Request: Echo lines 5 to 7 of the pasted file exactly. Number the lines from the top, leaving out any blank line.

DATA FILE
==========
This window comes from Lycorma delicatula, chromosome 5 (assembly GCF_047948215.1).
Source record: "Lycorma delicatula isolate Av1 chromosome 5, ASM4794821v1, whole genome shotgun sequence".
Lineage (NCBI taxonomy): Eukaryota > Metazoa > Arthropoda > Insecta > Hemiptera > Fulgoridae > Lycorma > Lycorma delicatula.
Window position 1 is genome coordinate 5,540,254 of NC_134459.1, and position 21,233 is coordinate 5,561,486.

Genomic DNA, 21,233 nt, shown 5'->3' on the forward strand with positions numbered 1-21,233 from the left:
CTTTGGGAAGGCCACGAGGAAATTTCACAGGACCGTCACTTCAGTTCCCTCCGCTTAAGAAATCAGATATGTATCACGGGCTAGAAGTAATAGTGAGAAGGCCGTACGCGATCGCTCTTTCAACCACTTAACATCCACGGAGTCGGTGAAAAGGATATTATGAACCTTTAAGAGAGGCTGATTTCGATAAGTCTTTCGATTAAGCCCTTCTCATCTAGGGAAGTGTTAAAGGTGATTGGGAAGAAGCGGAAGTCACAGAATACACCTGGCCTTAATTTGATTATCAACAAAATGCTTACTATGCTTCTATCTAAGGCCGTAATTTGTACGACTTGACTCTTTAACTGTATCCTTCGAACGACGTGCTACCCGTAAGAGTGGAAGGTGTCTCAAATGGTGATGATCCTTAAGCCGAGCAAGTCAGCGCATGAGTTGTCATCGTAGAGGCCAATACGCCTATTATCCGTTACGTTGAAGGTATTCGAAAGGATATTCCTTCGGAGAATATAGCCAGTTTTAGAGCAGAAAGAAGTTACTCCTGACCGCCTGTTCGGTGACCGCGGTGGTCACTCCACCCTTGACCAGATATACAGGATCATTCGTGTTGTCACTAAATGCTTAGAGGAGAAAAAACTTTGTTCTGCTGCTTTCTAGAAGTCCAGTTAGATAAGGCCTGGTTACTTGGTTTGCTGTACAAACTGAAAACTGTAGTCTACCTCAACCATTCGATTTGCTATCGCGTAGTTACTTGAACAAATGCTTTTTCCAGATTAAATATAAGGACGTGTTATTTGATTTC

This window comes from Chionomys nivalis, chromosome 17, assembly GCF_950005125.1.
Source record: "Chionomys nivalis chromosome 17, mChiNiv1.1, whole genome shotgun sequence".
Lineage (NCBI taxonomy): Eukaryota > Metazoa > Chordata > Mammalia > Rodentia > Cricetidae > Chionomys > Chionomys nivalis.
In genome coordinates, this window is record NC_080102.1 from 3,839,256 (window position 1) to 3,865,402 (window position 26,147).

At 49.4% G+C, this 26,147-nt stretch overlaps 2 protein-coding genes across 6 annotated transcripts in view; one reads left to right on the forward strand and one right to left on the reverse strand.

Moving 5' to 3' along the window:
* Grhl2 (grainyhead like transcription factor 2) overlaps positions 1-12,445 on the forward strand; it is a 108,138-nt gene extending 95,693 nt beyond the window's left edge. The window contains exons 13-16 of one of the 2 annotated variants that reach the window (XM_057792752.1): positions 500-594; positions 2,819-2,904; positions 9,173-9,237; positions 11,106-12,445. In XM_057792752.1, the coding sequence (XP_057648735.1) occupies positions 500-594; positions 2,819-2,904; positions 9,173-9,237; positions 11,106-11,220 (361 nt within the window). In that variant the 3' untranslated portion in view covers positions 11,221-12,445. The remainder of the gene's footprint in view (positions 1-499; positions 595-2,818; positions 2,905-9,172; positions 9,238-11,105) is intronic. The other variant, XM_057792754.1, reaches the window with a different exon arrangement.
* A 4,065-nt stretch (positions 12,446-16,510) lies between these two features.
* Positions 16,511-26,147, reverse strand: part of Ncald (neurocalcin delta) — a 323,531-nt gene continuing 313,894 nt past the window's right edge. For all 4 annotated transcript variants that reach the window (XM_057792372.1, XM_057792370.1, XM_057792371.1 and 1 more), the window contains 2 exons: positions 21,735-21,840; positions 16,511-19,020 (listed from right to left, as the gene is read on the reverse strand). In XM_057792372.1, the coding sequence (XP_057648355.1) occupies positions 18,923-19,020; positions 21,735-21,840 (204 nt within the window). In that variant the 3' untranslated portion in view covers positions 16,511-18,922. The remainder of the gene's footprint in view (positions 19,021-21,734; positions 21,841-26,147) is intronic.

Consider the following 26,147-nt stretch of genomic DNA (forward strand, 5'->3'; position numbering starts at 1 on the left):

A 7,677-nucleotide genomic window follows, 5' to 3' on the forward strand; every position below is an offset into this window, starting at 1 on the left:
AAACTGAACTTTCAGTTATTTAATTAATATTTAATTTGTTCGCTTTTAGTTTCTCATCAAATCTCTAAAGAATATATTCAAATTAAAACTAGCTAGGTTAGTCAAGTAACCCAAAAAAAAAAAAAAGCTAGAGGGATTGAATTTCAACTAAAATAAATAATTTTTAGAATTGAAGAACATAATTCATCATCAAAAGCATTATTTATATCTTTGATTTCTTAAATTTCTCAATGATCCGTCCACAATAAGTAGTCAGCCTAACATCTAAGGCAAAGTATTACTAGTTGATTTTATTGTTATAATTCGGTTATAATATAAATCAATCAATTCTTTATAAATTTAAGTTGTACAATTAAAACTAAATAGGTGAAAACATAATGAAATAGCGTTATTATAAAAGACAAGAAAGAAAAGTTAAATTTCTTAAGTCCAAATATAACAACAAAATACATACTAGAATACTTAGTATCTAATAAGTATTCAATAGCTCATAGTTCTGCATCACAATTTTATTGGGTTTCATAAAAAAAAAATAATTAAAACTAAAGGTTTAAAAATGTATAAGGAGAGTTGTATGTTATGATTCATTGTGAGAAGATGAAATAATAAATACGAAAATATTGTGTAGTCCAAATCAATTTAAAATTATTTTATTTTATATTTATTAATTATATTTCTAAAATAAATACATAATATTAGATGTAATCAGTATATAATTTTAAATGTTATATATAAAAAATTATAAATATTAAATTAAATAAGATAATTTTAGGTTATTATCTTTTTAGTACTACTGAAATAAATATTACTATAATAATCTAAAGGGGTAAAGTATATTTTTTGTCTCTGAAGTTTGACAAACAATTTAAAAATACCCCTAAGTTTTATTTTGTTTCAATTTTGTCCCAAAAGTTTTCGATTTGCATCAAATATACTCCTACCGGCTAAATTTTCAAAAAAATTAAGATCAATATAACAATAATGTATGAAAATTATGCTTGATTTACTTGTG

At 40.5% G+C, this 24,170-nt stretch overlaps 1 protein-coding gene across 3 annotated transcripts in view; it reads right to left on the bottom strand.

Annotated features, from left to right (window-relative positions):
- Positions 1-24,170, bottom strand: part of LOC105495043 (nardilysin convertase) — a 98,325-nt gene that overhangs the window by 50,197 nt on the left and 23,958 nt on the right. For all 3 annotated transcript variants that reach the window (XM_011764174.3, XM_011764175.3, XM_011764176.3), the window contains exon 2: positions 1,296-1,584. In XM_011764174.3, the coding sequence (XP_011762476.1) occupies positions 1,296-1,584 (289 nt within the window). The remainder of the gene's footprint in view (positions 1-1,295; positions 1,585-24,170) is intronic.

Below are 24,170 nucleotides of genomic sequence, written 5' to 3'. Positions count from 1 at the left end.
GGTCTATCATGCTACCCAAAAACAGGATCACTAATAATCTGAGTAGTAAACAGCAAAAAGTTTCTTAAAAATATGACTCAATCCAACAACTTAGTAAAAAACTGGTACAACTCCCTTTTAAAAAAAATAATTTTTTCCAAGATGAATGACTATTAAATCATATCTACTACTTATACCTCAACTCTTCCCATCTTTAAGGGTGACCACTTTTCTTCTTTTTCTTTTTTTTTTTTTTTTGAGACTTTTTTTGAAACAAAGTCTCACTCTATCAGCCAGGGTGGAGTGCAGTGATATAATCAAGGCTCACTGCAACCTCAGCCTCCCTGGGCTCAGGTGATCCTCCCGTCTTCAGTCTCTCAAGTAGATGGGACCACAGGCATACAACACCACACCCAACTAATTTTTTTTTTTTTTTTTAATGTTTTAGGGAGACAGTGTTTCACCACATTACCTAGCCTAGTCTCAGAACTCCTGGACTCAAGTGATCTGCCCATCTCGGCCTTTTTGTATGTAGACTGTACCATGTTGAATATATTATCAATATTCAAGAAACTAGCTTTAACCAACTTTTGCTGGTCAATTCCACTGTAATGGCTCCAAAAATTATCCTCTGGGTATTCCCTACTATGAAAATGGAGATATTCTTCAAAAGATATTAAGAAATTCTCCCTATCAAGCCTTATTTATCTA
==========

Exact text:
Genomic DNA, 21,233 nt, shown 5'->3' on the forward strand with positions numbered 1-21,233 from the left:
CTTTGGGAAGGCCACGAGGAAATTTCACAGGACCGTCACTTCAGTTCCCTCCGCTTAAGAAATCAGATATGTATCACGGGCTAGAAGTAATAGTGAGAAGGCCGTACGCGATCGCTCTTTCAACCACTTAACATCCACGGAGTCGGTGAAAAGGATATTATGAACCTTTAAGAGAGGCTGATTTCGATAAGTCTTTCGATTAAGCCCTTCTCATCTAGGGAAGTGTTAAAGGTGATTGGGAAGAAGCGGAAGTCACAGAATACACCTGGCCTTAATTTGATTATCAACAAAATGCTTACTATGCTTCTATCTAAGGCCGTAATTTGTACGACTTGACTCTTTAACTGTATCCTTCGAACGACGTGCTACCCGTAAGAGTGGAAGGTGTCTCAAATGGTGATGATCCTTAAGCCGAGCAAGTCAGCGCATGAGTTGTCATCGTAGAGGCCAATACGCCTATTATCCGTTACGTTGAAGGTATTCGAAAGGATATTCCTTCGGAGAATATAGCCAGTTTTAGAGCAGAAAGAAGTTACTCCTGACCGCCTGTTCGGTGACCGCGGTGGTCACTCCACCCTTGACCAGATATACAGGATCATTCGTGTTGTCACTAAATGCTTAGAGGAGAAAAAACTTTGTTCTGCTGCTTTCTAGAAGTCCAGTTAGATAAGGCCTGGTTACTTGGTTTGCTGTACAAACTGAAAACTGTAGTCTACCTCAACCATTCGATTTGCTATCGCGTAGTTACTTGAACAAATGCTTTTTCCAGATTAAATATAAGGACGTGTTATTTGATTTC

This window comes from Chionomys nivalis, chromosome 17, assembly GCF_950005125.1.